How to Treat a Cuboid Injury
Most people have never heard of the cuboid bone, but a cuboid injury could keep you from dancing or running for a long time. In fact, cuboid injuries often occur to ballet dancers and athletes. The cuboid is a bone on the outside of the foot and a cuboid injury could have you on crutches for several weeks. Cuboid injuries can be either acute or chronic.
What is the cuboid?
The cuboid bone is appropriately named because it is shaped like a cube. The rear portion of the bone joins with the calcareous (bone) and forms a joint known as the calcaneocuboid. The front part of the cube connects with the 4th and 5th metatarsals. The metatarsals are long bones connecting to back of the foot to the toes.
The cuboid bone is an important part of foot stability. It’s what keeps you steady on your feet and from stumbling as you walk. A common cuboid injury is subluxation of the cuboid bone. It’s also sometimes called cuboid syndrome. Often, it is caused by overuse and is the result of repetitive actions. It usually presents itself as a dull ache on the side of the foot which gets much more painful when you walk on your foot.
An acute cuboid injury is a broken cuboid. This can happen from a major trauma to the foot or intense physical activity An MRI (magnetic resonance image) is used to determine if the bone is broken or not. X-rays usually are unable to show the break. Some cuboid breaks require a cast while others can be treated with a walking boot and crutches while the bone heals.
Any swelling with this type of cuboid injury can be relieved by applying ice. Pain can usually be treated with a non-steroidal anti-inflammatory drug (NSAID) or prescription pain relievers if it is a severe injury. If the bone is out of place, it might need manipulation to get it realigned correctly. Then it will have to be held in place till it heals.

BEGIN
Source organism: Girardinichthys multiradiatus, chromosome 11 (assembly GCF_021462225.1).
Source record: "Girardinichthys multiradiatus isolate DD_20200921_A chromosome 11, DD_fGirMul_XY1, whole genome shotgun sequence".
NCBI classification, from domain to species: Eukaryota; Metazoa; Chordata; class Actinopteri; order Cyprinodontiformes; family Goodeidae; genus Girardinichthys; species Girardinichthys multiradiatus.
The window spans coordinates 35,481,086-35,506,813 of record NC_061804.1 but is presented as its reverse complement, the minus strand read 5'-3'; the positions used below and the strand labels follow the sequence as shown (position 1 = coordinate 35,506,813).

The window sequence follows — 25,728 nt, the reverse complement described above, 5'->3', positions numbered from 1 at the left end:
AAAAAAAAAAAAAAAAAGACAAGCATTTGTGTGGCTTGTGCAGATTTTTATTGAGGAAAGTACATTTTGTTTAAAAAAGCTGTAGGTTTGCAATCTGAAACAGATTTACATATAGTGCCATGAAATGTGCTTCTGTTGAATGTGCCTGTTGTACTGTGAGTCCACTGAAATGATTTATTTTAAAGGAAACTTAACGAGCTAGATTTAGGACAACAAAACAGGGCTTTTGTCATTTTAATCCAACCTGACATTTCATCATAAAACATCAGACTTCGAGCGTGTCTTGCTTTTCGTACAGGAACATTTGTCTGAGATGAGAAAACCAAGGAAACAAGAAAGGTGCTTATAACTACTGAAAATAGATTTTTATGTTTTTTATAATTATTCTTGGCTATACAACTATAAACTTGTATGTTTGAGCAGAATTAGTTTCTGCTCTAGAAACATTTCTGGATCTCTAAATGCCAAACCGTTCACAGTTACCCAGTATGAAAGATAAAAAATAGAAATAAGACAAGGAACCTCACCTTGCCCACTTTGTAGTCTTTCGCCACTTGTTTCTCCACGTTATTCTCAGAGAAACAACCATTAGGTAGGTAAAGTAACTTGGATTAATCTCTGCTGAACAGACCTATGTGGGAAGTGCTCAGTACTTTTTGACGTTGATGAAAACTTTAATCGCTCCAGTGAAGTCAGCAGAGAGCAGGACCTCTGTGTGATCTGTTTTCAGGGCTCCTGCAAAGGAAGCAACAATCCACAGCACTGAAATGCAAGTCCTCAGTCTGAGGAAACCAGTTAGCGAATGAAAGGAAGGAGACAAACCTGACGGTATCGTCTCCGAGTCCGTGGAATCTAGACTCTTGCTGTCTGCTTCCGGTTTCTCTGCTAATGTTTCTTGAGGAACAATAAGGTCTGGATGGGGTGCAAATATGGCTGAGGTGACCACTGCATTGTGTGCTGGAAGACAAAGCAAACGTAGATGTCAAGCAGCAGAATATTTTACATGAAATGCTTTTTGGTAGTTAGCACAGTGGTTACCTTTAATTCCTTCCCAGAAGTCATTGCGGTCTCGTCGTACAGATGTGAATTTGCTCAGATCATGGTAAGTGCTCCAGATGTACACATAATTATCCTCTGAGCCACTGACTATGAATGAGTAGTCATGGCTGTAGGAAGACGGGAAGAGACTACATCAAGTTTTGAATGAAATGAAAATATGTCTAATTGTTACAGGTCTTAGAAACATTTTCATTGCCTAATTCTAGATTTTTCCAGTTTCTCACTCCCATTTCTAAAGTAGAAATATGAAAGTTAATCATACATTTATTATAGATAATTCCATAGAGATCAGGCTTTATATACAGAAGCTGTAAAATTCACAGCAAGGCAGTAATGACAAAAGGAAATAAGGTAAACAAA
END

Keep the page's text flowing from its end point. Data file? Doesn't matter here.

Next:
If you are totally unable to place any weight on your foot, chances are good that you have a broken cuboid. If you use the cuboid intensely day after day, like an athlete or ballet dancer, the same movements over and over again can cause a break as well. Sometimes these kind of breaks can be treated by stabilizing the foot with K-wires and then using a special walking boot for six to eight weeks.
There are complications which can affect a cuboid injury, especially if you have a break. You might require surgery. People who engage in repetitive actions can have long-lasting damage to their feet which makes walking and activities like dancing, running or a sport like basketball impossible. This injury is more apt to occur among people with low arches.
Sometimes the cuboid bone can be broken or injured if you severely twist your ankle. Often, an injured cuboid is much harder to heal than a full-blown break. Various treatments, such as physical therapy, NSAIDs, and even cortisone injections can help but do not cure cuboid subluxation or syndrome.
Cuboid injuries are often misdiagnosed because there are many other foot injuries which cause similar pain and symptoms. Some of these include acute tendonitis of the peroneus longus tendon, arthritis, misalignment of the subtalar and lateral ankle joints, other fractures, including the talus and the os perineum as well as other causes of lateral foot pain.
See a podiatrist
If you should have acute or chronic foot pain, you should see a doctor for proper diagnosis and treatment. Your regular doctor may refer you to a podiatrist for more specialized care.